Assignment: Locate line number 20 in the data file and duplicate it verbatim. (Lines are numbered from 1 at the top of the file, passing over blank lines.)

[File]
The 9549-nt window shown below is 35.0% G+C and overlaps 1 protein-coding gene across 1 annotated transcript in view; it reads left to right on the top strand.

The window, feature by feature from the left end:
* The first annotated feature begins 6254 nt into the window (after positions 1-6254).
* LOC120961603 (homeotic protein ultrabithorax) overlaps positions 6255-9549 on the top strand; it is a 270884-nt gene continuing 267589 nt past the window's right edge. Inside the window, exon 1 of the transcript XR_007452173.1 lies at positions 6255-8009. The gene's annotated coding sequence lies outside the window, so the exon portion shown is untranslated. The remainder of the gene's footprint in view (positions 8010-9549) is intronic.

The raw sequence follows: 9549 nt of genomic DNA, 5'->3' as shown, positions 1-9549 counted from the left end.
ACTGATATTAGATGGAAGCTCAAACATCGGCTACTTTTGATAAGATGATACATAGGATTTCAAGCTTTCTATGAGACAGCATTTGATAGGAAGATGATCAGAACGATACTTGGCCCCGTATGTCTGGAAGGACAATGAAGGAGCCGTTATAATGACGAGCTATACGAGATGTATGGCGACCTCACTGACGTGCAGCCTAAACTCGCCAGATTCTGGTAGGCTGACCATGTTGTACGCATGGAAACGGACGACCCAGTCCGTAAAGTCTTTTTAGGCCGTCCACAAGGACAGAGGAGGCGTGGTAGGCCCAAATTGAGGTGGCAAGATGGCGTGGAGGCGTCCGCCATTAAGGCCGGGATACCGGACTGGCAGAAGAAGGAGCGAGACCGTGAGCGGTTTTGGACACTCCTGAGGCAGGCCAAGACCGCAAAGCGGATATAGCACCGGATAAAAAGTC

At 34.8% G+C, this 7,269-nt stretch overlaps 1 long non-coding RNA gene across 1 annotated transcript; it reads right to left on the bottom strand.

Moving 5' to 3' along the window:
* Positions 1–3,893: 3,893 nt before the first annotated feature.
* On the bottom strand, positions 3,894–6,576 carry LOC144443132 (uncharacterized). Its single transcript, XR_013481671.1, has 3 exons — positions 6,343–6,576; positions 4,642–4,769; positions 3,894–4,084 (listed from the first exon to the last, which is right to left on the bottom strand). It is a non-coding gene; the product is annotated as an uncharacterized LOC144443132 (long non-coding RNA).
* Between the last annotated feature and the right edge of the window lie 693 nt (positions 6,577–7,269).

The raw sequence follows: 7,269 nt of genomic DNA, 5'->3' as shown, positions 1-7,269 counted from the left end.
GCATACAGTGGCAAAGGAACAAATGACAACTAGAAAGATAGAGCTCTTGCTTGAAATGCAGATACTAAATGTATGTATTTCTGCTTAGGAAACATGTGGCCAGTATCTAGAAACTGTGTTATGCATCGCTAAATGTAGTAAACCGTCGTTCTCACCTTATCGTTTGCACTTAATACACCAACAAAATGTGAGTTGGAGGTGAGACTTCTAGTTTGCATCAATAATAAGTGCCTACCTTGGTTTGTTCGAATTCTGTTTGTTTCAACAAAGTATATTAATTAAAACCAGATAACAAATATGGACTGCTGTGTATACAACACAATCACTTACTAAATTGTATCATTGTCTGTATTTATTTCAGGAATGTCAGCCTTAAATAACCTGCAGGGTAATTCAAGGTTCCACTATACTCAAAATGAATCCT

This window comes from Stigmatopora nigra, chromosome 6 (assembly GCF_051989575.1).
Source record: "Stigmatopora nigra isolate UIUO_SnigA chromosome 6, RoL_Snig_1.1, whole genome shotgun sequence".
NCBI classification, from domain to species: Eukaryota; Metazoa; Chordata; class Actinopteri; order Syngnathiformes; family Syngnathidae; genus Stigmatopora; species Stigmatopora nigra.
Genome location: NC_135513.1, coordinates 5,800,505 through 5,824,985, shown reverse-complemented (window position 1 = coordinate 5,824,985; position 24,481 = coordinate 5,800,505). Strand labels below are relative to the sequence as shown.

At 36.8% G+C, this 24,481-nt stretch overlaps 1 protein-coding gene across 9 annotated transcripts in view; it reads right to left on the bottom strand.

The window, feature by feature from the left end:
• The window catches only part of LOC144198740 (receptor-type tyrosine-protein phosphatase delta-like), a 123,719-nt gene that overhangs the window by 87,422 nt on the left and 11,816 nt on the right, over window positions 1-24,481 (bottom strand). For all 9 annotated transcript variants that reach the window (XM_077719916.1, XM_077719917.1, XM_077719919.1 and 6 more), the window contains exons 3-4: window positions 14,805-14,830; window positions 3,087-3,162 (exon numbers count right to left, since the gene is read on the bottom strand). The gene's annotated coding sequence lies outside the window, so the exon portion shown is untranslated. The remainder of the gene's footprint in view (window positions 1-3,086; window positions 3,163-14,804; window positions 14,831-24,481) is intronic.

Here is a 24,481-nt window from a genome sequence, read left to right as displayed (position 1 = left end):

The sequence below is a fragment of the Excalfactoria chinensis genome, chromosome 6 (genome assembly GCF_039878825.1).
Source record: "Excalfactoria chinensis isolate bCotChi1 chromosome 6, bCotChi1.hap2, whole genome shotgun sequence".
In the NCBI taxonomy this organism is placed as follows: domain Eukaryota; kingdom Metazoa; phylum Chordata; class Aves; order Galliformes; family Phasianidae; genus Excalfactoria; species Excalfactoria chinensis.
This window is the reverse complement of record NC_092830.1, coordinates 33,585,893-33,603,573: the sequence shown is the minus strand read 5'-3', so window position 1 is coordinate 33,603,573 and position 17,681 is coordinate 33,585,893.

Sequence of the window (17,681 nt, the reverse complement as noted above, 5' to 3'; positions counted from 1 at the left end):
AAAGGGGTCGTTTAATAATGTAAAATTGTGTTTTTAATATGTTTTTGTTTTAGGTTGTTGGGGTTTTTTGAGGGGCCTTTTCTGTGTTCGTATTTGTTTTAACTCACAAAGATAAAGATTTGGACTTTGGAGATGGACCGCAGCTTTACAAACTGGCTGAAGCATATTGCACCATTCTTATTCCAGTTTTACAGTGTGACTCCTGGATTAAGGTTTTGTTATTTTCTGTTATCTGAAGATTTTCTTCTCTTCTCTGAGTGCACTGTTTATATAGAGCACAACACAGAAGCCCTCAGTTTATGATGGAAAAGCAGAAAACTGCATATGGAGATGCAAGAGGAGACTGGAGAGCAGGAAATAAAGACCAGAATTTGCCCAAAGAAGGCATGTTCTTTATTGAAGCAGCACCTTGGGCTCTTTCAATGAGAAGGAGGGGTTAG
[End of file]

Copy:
• The window catches only part of LOC144198740 (receptor-type tyrosine-protein phosphatase delta-like), a 123,719-nt gene that overhangs the window by 87,422 nt on the left and 11,816 nt on the right, over window positions 1-24,481 (bottom strand). For all 9 annotated transcript variants that reach the window (XM_077719916.1, XM_077719917.1, XM_077719919.1 and 6 more), the window contains exons 3-4: window positions 14,805-14,830; window positions 3,087-3,162 (exon numbers count right to left, since the gene is read on the bottom strand). The gene's annotated coding sequence lies outside the window, so the exon portion shown is untranslated. The remainder of the gene's footprint in view (window positions 1-3,086; window positions 3,163-14,804; window positions 14,831-24,481) is intronic.